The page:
Dogs mature and age at many different rates, usually according to size and breed. As your dog gets older, you will need to make some adjustments. Just like us, dogs develop aches and pains on top of medical problems that come with old age. Here are some things you can do to help care for your senior pet:
- Protect him from excessive heat and cold. Older dogs are unable to regulate their body temperature like a younger dog.
- Try to give your dog regular exercise. Make sure your dog’s health matches his exercise routine. If your dog exhibits signs of heavy panting or opposes exercise, you need to change his routine.
- Adapt his diet and feeding schedule to his needs. As dogs age they are less active and need fewer calories.
- Senior dogs require special dental care. Complete dental cleaning should be performed by your vet every six months which does require anesthesia.
- Older dogs need extra bathing and grooming. They also require more frequent nail trimming.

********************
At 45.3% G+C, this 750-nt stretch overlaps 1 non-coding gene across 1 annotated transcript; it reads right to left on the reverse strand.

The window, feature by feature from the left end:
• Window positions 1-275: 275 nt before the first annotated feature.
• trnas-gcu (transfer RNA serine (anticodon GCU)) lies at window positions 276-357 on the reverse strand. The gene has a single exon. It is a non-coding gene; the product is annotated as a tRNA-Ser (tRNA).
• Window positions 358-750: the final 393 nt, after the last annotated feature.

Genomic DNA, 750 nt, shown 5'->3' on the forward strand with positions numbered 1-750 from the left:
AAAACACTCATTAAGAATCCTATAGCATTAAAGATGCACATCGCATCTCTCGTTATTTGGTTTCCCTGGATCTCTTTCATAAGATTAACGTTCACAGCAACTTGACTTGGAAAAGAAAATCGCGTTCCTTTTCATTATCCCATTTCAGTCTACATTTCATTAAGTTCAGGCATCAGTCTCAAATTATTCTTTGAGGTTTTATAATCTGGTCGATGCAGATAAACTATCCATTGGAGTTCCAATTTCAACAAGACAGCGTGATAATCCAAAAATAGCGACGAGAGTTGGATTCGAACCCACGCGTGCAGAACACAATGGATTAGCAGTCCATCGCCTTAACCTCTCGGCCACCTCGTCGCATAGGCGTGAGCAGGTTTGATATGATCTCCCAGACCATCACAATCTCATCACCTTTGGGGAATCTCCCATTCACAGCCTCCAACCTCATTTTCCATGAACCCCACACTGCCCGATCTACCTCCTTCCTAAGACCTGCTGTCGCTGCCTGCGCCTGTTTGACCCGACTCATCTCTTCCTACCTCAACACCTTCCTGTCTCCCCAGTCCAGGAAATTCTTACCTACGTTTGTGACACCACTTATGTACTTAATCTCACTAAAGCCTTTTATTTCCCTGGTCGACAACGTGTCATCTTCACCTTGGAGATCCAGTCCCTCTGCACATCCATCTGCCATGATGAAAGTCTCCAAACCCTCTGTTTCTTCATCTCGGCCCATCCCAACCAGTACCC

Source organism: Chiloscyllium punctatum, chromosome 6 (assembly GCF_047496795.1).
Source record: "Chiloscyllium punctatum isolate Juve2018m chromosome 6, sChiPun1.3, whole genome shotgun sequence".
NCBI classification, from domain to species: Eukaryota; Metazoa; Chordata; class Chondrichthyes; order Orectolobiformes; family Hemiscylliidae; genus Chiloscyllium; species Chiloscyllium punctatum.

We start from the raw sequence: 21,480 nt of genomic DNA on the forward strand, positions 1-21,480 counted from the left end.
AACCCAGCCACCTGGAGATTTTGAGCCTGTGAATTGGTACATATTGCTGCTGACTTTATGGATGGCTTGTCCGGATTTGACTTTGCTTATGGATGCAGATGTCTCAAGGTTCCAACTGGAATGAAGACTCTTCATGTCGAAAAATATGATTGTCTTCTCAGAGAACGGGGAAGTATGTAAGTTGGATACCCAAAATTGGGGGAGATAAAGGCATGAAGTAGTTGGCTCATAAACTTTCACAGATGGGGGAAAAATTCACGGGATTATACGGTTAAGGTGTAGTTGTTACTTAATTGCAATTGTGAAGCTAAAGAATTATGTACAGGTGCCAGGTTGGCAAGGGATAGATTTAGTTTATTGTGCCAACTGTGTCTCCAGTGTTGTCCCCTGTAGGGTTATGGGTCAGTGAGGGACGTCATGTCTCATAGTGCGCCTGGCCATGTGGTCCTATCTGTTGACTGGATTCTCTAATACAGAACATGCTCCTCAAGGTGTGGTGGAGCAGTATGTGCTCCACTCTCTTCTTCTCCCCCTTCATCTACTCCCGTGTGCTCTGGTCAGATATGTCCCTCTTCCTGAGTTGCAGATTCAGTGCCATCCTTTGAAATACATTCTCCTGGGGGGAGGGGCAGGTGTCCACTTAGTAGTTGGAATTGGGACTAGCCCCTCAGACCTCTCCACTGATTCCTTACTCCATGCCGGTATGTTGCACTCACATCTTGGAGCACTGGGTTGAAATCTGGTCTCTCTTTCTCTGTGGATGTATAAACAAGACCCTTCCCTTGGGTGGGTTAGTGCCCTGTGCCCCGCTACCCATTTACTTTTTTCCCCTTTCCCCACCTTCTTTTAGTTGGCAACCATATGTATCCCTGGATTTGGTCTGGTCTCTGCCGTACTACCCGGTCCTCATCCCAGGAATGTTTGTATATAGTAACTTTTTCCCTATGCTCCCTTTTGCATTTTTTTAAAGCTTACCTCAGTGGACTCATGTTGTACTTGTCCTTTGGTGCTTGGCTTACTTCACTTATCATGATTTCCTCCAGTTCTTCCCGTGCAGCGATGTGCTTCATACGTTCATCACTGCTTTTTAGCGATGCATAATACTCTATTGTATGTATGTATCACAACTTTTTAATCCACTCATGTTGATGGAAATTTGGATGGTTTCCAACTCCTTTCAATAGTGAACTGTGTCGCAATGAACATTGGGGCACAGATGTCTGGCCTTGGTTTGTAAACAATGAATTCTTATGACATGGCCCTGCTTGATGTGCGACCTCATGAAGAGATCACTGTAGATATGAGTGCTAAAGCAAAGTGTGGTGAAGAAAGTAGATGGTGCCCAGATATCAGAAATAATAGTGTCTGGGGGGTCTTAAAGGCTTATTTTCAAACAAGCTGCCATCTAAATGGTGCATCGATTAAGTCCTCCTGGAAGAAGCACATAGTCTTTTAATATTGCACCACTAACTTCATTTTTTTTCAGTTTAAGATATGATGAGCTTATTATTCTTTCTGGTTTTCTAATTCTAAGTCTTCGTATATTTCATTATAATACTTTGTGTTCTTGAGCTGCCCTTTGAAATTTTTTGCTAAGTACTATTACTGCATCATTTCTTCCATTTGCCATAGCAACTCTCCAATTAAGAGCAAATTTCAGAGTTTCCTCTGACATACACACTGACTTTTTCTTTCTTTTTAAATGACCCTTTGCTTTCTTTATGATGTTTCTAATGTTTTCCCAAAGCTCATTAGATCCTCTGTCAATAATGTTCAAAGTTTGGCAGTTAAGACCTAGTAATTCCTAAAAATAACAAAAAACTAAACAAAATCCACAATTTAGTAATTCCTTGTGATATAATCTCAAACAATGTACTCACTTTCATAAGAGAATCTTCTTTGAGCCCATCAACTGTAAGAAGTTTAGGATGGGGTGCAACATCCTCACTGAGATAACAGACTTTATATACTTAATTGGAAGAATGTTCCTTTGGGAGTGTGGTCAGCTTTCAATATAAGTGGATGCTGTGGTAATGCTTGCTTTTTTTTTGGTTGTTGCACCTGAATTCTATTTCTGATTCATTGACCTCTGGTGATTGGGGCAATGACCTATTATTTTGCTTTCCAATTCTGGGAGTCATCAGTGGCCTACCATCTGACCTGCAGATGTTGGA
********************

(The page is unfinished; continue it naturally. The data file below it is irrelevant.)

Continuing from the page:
How do you know if your dog is approaching his golden years?
Different breeds of dogs mature at different rates, but a good rule of thumb is the larger the dog, the faster they mature. If you have a labrador, 7 years is already considered senior.
How does your dog show the signs of age?
A healthy senior dog will most likely have a decrease in energy level. He may nap more, or become tired more easily. Your senior dog may also be stiff after play or upon getting up after a rest.
How do you know the difference between normal wear and tear and arthritis or an injury?